JSON WebServices from iOS in Objective-C

In this article I present an effective way to call a webservice method from an iOS device.

Input and output are encoded to and decoded from a widely used format: JSON. For this I use the NSJSONSerialization class included in iOS starting from version 5.0.

First of all prepare input arguments by using an NSDictionary. This is an initialization valid for a fixed number of input arguments. The sample has 3 input arguments that may be any of the allowed NSJSONSerialization types (see NSJSONSerialization documentation).

    NSDictionary *inputData = [NSDictionary dictionaryWithObjectsAndKeys:in1, @"Input1", in2, @"Input2", in3, @"Input3", nil];

The conversion to a JSON string is a two step process . First to a binary format (NSData) by using dataWithJSONObject:options:error:, then to the JSON NSString. The error handling is not performed in this sample.

    NSError *error = nil;
    NSData *jsonInputData = [NSJSONSerialization dataWithJSONObject:inputData options:NSJSONWritingPrettyPrinted error:&error];
    NSString *jsonInputString = [[NSString alloc] initWithData:jsonInputData encoding:NSUTF8StringEncoding];

the synchronous WebService call , is a HTTP POST call to the server.

    NSURL *url = [NSURL URLWithString:@"http://host:port/Service.asmx/WebService1"];
    NSMutableURLRequest *request = [NSMutableURLRequest requestWithURL:url];
    [request setHTTPMethod:@"POST"];
    [request setValue:@"application/json; charset=utf-8" forHTTPHeaderField:@"Content-Type"];
    [request setHTTPBody:[jsonInputString dataUsingEncoding:NSUTF8StringEncoding]];
    NSURLResponse *response;
    NSError *err;
    NSData *responseData = [NSURLConnection sendSynchronousRequest:request returningResponse:&response error:&err];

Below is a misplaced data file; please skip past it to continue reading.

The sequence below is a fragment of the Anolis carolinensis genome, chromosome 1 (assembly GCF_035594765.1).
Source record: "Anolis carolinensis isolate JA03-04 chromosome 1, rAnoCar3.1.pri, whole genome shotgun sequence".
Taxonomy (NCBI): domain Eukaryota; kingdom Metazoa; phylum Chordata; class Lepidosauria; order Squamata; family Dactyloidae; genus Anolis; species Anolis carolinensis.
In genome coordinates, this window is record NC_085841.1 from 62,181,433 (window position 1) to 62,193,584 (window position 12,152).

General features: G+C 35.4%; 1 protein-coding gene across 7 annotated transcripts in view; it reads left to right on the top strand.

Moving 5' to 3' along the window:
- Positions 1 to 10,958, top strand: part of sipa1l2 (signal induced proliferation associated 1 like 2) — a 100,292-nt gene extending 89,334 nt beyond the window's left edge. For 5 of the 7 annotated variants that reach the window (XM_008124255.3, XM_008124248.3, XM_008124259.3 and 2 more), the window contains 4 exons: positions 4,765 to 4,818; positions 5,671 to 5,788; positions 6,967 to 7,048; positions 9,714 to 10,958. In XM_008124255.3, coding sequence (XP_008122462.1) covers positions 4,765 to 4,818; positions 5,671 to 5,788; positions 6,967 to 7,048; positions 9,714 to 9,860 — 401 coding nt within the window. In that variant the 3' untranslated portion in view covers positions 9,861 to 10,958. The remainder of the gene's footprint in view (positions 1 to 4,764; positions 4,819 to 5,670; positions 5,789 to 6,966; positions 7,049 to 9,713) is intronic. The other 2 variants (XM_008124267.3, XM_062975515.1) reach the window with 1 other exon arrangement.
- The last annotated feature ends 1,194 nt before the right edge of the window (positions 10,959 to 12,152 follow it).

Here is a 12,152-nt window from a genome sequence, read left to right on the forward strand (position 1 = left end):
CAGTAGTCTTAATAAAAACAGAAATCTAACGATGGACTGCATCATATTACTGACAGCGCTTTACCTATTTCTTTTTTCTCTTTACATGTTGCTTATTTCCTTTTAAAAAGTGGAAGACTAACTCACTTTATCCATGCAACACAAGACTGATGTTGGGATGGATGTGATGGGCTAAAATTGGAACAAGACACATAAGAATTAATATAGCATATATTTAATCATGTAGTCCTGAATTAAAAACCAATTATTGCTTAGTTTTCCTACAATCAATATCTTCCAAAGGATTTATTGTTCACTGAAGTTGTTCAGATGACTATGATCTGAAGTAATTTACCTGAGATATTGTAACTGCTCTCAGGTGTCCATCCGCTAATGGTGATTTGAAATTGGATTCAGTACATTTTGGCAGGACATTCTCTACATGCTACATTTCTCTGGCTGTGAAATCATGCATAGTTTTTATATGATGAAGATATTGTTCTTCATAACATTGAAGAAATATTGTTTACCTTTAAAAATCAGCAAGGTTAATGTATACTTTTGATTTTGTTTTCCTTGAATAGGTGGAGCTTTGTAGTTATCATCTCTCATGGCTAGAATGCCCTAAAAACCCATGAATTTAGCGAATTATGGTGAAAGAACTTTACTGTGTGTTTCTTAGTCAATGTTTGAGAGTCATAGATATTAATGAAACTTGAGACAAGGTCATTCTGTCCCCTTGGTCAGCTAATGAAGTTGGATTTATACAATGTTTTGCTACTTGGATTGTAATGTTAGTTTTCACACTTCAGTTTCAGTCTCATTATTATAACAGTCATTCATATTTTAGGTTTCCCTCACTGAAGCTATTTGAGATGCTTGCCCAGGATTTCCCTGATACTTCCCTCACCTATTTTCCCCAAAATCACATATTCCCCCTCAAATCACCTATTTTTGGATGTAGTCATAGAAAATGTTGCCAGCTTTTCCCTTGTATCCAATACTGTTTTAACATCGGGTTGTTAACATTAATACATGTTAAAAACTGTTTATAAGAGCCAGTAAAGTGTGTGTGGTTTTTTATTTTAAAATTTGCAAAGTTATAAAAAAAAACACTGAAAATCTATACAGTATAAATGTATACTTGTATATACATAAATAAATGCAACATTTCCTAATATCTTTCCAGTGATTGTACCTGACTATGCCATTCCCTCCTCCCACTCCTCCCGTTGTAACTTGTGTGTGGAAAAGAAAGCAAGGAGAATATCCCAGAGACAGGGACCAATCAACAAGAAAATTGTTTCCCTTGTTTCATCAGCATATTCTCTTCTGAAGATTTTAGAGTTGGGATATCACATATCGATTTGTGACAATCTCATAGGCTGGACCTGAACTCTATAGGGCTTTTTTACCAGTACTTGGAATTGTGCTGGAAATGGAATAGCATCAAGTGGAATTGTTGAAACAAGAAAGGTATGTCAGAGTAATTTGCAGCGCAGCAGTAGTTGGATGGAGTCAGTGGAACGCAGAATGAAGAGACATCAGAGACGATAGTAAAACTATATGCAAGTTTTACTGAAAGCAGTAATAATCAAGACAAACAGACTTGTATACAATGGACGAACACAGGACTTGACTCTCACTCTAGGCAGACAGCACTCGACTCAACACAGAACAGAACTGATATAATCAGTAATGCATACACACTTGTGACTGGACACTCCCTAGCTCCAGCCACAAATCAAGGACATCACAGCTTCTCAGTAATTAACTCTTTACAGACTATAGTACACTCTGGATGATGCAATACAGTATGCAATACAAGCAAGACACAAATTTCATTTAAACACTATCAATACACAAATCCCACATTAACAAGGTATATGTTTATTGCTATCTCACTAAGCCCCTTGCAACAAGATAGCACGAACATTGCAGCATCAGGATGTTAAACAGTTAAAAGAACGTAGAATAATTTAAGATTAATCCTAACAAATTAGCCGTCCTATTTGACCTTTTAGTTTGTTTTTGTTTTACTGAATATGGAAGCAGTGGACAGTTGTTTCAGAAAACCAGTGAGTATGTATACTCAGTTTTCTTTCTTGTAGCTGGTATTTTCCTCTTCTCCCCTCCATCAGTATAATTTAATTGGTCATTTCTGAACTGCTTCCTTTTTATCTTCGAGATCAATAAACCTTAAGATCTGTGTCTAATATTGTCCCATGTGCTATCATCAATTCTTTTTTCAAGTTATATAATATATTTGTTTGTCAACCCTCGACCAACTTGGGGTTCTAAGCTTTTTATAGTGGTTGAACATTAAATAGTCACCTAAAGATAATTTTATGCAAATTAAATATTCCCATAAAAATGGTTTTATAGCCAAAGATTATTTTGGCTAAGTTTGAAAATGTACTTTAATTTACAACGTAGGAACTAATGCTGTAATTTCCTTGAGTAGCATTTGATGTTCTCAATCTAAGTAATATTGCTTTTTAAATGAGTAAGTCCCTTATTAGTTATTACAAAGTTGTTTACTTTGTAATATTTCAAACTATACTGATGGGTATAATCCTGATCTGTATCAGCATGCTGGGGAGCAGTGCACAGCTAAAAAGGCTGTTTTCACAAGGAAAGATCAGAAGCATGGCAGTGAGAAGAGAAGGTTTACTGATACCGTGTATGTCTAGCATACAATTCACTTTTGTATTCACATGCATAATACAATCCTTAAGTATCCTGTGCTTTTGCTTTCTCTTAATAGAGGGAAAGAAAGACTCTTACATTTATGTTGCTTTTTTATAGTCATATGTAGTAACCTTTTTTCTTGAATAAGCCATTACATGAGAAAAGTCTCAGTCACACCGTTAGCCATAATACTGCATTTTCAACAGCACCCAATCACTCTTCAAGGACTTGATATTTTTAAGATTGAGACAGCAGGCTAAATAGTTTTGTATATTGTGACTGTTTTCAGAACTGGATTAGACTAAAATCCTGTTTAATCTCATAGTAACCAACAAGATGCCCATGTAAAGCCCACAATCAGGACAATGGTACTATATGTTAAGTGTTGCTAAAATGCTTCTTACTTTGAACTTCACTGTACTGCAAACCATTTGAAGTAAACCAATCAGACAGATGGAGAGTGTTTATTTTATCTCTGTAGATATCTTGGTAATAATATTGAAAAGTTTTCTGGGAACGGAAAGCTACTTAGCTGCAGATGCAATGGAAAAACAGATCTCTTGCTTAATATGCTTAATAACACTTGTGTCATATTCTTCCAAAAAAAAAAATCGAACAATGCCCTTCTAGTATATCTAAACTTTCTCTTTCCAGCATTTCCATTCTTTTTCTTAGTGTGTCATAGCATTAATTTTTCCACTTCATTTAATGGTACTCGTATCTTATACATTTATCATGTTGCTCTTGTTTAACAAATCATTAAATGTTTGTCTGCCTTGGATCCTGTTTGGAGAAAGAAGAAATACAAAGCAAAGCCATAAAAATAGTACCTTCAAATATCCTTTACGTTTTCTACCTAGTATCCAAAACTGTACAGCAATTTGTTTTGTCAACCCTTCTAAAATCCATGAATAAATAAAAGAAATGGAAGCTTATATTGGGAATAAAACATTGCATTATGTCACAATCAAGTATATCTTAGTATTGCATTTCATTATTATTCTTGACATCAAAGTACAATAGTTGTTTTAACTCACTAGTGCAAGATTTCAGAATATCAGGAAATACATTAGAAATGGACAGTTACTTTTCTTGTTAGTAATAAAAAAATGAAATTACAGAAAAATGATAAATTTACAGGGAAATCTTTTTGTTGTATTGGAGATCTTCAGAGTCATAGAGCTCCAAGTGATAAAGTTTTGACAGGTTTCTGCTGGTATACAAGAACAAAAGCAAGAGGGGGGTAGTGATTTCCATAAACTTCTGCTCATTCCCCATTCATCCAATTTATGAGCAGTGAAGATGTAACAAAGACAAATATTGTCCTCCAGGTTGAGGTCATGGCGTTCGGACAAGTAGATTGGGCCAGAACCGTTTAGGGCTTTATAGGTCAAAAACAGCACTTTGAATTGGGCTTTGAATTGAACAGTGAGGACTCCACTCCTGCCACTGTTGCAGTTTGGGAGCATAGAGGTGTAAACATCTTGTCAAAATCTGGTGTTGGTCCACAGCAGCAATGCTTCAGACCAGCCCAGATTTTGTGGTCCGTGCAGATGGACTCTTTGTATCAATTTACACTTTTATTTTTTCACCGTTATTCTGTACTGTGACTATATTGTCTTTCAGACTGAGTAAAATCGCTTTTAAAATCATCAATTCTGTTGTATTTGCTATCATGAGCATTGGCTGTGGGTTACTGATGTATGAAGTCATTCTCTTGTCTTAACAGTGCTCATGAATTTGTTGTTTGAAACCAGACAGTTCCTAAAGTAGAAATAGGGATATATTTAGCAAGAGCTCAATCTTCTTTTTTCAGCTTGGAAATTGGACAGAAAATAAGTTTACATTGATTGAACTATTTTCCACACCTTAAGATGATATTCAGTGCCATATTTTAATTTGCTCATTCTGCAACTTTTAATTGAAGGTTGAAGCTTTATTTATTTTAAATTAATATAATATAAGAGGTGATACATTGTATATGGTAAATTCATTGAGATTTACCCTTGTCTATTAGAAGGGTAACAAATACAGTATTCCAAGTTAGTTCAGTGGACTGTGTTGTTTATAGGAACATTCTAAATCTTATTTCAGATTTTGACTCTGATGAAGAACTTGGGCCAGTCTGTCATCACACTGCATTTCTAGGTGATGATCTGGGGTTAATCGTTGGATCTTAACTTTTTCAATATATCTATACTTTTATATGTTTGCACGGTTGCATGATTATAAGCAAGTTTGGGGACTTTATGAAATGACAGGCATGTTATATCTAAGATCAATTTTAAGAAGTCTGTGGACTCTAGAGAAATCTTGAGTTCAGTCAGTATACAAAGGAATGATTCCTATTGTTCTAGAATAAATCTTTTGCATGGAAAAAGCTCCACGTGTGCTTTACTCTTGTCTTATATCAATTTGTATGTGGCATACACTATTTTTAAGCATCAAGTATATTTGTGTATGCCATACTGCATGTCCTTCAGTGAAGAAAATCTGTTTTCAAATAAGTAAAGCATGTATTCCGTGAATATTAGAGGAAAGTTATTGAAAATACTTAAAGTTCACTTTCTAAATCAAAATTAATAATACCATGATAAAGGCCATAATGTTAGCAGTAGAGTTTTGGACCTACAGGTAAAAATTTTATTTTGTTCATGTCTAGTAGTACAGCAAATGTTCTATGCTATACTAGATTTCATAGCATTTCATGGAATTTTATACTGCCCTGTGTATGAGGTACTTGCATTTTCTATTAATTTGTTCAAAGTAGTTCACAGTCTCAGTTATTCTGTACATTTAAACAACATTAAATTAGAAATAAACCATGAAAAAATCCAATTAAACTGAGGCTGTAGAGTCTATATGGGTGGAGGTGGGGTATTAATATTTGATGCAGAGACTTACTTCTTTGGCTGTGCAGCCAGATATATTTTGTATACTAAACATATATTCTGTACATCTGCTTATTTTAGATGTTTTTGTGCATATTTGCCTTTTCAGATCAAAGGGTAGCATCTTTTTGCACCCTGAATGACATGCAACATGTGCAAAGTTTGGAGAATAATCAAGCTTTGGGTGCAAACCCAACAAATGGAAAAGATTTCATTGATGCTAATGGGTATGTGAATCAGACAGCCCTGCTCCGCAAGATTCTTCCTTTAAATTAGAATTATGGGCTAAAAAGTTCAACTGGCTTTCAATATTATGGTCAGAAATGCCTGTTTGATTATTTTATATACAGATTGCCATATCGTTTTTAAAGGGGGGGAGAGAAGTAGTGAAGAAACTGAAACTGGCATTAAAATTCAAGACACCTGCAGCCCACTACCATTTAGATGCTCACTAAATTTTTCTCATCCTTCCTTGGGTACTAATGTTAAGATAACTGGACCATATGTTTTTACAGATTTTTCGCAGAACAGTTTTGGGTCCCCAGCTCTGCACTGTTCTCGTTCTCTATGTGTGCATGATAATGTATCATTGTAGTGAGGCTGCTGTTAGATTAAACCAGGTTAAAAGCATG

The execution will block on sendSynchronousRequest:returningResponse:error: until the full response is read from the server.

The JSON (binary) response data from http call can be converted into the corresponding Objective-C object by using:

    // Parse response
    id jsonResponseData = [NSJSONSerialization JSONObjectWithData:responseData options:kNilOptions error:nil];

I use ‘id‘ reference because usually we do not know which is the object type returned from the server. Here the sample may be considered completed, but I want to add additional tips to interpret the output and detect error messages that may come from the server.

Even if we know the type returned bye the server it is a better choice to check it because the server may return an error in a JSON response which will be encapsulated in a different object type.

The .NET server on which I tested this sample code always returns a collection of name/value pairs, decoded by NSJSONSerialization into an NSDictionary Objective-C object. This collection always contains a value named “d”. So I check for it and extract the value of “d”:

    NSDictionary *jsonResponseDict;
    if ([jsonResponseData isKindOfClass:[NSDictionary class]]) {
        jsonResponseDict = jsonResponseData;
    } else {
        // Error-handling code
    jsonResponseData = [jsonResponseDict objectForKey:@"d"];
    if (jsonResponseData == nil) {
        // Server may have returned a response containing an error
        // The "ExceptionType" value is returned from my .NET server used in sample
        id jsonExceptioTypeData = [jsonResponseDict objectForKey:@"ExceptionType"];
        if (jsonExceptioTypeData != nil) {
            NSLog(@"%s ERROR : Server returned an exception", __func__);
            NSLog(@"%s ERROR : Server error details = %@", __func__, jsonResponseDict);

If the server does not return expected values you can debug by logging jsonResponseDict value.

Tip: By using “__func__” in NSLog you can easily track the class/method where logged message was written.

From now on you can iterate by examining the jsonResponseData object type and extracting data from it. JSON definition declares only two collection types: “A collection of name/value pairs”, which is mapped to NSDictionary, and “An ordered list of values” which is mapped to NSArray. You can iterate on items of these collections and extract basic types (NSString, NSNumber).